Throughout Ireland, the National Day of Commemoration, An Lá Comórtha Náisiúnta, took place on Sunday, 12 July 2015. The principal event was held at the Royal Hospital in Kilmainham, Dublin. Events were also held in Cork, Kilkenny, Limerick, Sligo and Galway.
The purpose of the commemoration is to remember all those Irish soldiers who lost their lives in war or with the United Nations. The National Day of Commemoration occurs on the Sunday nearest to the 11 July, the anniversary of the date in 1921 when a truce was signed ending the War of Independence.
The first National Day of Commemoration was held on 13 July 1986 in the Garden of Remembrance during which a commemorative plaque was unveiled by President Patrick Hillery. The ceremony was moved to the Royal Hospital in 1987.
The Royal Hospital was built between1680 and 1684 as a hospital for retired soldiers of the British Army. Based on Les Invalides in Paris, it predates the Royal Hospital in Chelsea by two years. It is the oldest neoclassical building in Ireland and was handed over to the Irish Free State in 1922. Since 1991, it is the home of the Irish Museum of Modern Art.
The Commemorative Plaque in the Royal Hospital carries the following inscription: “In honour of all those Irishmen and Irishwomen, who died in past wars, or on service with the United Nations”.
The military and religious ceremonies were held in the presence of the President, the Taoiseach and other members of the Government of Ireland, members of the Oireachtas, the Council of State, the Diplomatic Corps, the Judiciary, the Defence Forces, next-of-kin of those who died on service with the United Nations, Northern Ireland representatives, a wide cross-section of the community, representatives of Regimental Associations and Veterans Associations, and a considerable number of ex-servicemen and ex-servicewomen.
The ceremonies commenced at 1100hrs with the arrival of An tUachtarán Michael D. Higgins and the inspection of a Captain’s Guard of Honour, drawn from the 7 Infantry Battalion, Cathal Brugha Barracks, Dublin under the command of Captain John Moody.
Representatives of the various Faith Traditions in Ireland participated in a multi-faith commemoration.
Music interludes were provided by Ms Cara O’Sullivan and the Army Number 1 Band and Pipers from the School of Music, under the direction of Lieutenant-Colonel Mark Armstrong.
The President laid a wreath on behalf of the people of Ireland. This was followed by a period of one minute’s silence terminated by the firing of a 25 Pounder Gun Howitzer by the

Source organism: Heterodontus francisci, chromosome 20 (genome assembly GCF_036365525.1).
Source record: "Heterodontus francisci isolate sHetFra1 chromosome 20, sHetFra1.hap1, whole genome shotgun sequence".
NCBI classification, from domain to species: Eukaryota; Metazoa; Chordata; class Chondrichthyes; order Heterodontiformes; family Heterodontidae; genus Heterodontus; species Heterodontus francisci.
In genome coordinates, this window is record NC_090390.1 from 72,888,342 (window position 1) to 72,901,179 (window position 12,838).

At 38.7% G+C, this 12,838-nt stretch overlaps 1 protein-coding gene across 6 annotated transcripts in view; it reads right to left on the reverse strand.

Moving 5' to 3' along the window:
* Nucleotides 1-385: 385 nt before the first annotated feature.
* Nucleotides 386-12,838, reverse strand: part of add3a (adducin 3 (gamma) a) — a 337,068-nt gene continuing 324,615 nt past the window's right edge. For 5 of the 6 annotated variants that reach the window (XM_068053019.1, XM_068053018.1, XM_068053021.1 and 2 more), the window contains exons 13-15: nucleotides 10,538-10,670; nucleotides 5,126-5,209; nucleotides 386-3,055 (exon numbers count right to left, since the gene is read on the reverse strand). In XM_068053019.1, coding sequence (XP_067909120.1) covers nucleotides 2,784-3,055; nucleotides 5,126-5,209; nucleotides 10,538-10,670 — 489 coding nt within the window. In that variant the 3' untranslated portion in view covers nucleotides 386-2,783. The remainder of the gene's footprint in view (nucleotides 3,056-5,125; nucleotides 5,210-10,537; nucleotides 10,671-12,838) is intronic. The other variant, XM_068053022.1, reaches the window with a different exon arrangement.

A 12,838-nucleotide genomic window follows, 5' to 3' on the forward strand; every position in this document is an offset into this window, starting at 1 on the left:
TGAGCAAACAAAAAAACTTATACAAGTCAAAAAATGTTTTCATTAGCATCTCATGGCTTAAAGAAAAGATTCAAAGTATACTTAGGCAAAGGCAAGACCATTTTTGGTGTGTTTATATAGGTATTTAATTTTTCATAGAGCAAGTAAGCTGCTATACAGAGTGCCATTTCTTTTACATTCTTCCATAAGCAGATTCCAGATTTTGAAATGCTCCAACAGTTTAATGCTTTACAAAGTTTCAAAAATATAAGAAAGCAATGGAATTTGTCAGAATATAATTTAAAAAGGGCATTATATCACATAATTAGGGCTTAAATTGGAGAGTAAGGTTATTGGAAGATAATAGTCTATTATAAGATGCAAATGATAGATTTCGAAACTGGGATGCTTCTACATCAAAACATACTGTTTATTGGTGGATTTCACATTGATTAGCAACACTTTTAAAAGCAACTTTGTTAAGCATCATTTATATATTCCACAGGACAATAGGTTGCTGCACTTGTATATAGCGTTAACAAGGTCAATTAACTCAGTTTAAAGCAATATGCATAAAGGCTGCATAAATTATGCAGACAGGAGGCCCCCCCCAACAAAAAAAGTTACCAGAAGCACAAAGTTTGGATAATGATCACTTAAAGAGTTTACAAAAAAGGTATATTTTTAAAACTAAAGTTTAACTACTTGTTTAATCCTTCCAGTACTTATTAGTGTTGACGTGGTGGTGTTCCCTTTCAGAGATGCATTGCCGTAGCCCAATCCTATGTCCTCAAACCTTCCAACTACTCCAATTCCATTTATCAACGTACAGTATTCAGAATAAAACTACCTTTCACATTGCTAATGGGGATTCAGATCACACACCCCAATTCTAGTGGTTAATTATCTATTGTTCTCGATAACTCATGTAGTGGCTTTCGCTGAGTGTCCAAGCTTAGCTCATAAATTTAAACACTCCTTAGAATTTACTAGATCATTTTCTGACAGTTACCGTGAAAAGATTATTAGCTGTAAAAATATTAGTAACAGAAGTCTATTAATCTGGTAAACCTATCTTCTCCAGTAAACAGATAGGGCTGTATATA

2 Artillery Regiment. Military honours were rendered by a Cadet Guard of Honour, with instrumentalists from the Army Number 1 Band sounding the Last Post and Reveille.
The ceremony was concluded with the playing of The National Anthem and a fly past flown by PC9s from the Air Corps.
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After the ceremony, the Military Heritage of Ireland Trust CLG hosted a luncheon on behalf of the Department of An Taoiseach. Reinforcing the cross-border nature of the Trust’s activities, attendees included representatives of the National Museum of Ireland, Royal Irish Regiment, Combined Disbanded Irish Regiments Association, Leinster Regiment Association, Royal Irish Regiment Association, the Somme Heritage Centre, the Royal Irish Fusiliers Museum, the Royal Inniskillen Fusiliers Museum, and the RUC Federation.
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In addressing the attendees, the Chairman Brigadier-General Paul Pakenham (Retd) stated, inter alia, “Today, we recall with fondness and respect, all Irish Soldiers who were exposed to the hostile and volatile events that occurred in areas of conflict, including peacekeeping, and especially those who made the ultimate sacrifice. They include Private Patrick Gannon age 27 of the Royal Dublin Fusiliers, son of Bernard and Margaret from Arklow County Wicklow, and Private John Carson of the Kings Own Scottish Border from Whitehall in Belfast, both of whom are commemorated on the Cape Halles Monument in Gallipoli. Having gained only 350 yards in two day’s heavy fighting at Achi-Baba, the Allies withdrew on July 12th. Thereafter, the bulk of Allied operations in Gallipoli was focused further north, around Anzac Cove and Suvla Bay. Privates Gannon and Carson are two of the many Irish Soldiers Killed in Action, on Monday 12 July, 100 years ago, today in the Great War”.
“On the bicentenary of Waterloo, we are reminded of Napoleon’s assessment of the valour of the Inniskillins, holding the square in 1815: “that regiment with the castles on their caps, is composed of the most obstinate mules I have ever saw; they don’t know when they were beaten”. Wellington later said: “They, (the 27th), saved the centre of my line at Waterloo.”